Plant defense negates pathogen manipulation of vector behavior

Baiming Liu, Evan L. Preisser, Xiaobin Shi, Huaitong Wu, Chuanyou Li, Wen Xie, Shaoli Wang, Qingjun Wu, Youjun Zhang

Many important and economically-damaging plant pathogens are transmitted by insect vectors, and pathogens have been shown to alter vector behavior in ways that promote both their uptake and transmission. In the Tomato yellow leaf curl virus (‘TYLCV’)- Bemisia tabaci-Solanum lycopersicum (whitefly-tomato) interaction, Bemisia-vectored TYLCV transmission has resulted in massive economic loss in China and elsewhere. While TYLCV-mediated changes in Bemisia feeding have been shown to improve the likelihood of viral uptake and transmission, the ability of plants to defend themselves against such manipulation has not yet been explored.

We found that high concentrations of jasmonic acid (JA), a chemical elicitor of plant defense, prevent TYLCV from manipulating Bemisia behavior, thereby reducing viral infection in the plant. We used both transgenic plants (in which the ability to make JA had been suppressed) and normal plants treated with jasmonic acid demonstrate that virus-infected Bemisia fed much more than uninfected whiteflies on JA-suppressed and control plants, but similarly to uninfected whiteflies on high-JA plants. In a follow-up experiment, we found that Bemisia transmission of TYLCV yielded lower infection levels in high-JA plants than in normal or low-JA plants. When we directly injected TYLCV into plants, however, high- and low-JA plants had similar infection levels. The ability of JA to negate pathogen manipulation of vector behavior appears to constitute a hitherto-unknown means of plant defense.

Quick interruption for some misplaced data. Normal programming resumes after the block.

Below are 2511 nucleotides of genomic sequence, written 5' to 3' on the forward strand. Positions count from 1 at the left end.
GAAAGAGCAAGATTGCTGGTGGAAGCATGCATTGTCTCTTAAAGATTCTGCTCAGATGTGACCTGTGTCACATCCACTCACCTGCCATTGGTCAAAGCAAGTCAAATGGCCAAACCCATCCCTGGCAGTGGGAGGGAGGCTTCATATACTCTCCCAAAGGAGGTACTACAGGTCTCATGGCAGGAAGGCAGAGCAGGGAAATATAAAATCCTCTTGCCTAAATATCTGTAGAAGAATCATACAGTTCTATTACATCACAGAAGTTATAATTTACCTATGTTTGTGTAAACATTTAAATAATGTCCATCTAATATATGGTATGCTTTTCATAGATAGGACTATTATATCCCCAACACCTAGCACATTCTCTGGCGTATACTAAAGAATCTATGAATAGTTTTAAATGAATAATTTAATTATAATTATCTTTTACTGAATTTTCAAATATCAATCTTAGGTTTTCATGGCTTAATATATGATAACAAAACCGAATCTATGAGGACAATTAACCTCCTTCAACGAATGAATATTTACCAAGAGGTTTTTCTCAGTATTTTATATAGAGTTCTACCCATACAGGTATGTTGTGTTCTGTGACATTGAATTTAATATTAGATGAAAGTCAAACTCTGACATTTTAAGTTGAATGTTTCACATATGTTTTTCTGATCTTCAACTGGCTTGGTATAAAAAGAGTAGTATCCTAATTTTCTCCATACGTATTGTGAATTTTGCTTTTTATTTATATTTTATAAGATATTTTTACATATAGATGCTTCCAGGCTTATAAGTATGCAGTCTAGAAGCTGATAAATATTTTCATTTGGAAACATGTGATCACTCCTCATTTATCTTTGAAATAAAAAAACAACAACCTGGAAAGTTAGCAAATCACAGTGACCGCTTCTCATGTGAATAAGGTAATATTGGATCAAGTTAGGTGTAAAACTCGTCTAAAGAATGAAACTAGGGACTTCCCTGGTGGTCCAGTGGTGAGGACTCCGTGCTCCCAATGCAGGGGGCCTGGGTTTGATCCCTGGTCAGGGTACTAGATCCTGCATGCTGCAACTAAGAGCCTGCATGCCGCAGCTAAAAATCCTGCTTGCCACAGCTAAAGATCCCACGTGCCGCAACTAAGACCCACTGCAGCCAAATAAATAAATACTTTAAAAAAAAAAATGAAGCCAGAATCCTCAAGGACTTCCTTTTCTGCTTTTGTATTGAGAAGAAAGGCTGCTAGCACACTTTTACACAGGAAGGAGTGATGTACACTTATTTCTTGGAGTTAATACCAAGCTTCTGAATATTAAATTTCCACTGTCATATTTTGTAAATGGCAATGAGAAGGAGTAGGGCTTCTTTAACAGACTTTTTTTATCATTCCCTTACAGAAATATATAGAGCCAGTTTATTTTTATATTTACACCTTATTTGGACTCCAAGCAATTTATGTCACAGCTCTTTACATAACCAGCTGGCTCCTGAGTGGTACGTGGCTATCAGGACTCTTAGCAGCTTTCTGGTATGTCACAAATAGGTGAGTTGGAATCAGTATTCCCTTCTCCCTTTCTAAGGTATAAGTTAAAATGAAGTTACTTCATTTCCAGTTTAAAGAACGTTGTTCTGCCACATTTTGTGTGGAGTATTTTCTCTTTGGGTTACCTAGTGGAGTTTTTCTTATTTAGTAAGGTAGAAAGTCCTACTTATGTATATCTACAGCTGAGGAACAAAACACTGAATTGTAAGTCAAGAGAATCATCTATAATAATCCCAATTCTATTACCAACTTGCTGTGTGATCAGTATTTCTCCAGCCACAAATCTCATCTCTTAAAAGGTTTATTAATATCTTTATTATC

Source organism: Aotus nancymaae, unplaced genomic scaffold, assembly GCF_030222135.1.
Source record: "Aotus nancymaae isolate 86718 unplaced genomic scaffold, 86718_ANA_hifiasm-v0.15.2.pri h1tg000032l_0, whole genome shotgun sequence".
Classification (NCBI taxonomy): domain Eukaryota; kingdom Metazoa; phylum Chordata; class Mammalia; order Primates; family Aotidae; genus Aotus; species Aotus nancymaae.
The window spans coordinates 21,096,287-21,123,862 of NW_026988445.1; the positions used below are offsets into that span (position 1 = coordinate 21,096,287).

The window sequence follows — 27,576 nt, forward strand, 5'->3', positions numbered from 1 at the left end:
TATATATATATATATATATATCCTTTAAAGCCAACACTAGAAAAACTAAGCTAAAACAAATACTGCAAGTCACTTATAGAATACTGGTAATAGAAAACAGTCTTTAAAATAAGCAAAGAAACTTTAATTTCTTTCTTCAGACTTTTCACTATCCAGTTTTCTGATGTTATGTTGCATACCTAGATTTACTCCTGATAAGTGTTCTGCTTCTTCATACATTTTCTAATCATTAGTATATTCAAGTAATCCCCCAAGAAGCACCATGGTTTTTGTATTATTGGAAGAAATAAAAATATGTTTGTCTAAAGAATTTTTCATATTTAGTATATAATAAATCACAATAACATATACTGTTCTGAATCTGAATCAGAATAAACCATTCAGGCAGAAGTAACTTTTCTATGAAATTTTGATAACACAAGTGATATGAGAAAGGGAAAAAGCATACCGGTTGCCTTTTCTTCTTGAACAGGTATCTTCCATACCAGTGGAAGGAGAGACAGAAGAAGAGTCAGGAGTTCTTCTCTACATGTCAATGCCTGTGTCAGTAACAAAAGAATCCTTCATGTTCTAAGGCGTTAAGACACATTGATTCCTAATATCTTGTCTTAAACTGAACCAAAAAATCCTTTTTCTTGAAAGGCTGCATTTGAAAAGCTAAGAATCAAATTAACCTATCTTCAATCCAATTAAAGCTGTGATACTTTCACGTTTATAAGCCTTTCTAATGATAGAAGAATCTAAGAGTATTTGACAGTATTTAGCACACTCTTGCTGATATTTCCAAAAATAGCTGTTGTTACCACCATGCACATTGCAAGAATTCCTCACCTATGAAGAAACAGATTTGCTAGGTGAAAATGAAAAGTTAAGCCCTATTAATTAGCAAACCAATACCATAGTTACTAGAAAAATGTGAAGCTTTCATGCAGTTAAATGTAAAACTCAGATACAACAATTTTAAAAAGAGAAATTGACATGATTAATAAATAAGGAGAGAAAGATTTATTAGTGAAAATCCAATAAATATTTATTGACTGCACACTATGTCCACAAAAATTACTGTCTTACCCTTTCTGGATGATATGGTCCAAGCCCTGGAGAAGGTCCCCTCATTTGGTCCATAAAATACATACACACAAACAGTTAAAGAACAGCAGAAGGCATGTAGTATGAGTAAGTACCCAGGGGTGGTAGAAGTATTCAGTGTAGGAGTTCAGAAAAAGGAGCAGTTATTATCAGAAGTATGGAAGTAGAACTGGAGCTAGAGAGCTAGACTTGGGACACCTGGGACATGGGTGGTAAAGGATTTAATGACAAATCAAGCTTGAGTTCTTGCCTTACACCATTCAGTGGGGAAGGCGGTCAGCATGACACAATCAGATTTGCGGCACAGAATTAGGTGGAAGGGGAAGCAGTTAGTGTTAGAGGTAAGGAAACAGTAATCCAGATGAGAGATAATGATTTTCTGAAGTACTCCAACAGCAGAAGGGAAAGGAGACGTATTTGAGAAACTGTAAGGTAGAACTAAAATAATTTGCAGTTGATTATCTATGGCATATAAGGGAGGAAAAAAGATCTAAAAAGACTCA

The long co-evolutionary history of many plant-vector-pathogen complexes suggests that this phenomenon may be widespread in both natural and managed ecosystems. Identifying how plants defend themselves against vector manipulation also provides a novel starting point for research aimed at managing pathogen outbreaks in agricultural systems.

Image caption: Whitefly is feeding on the abaxial side of a tomato leaf.
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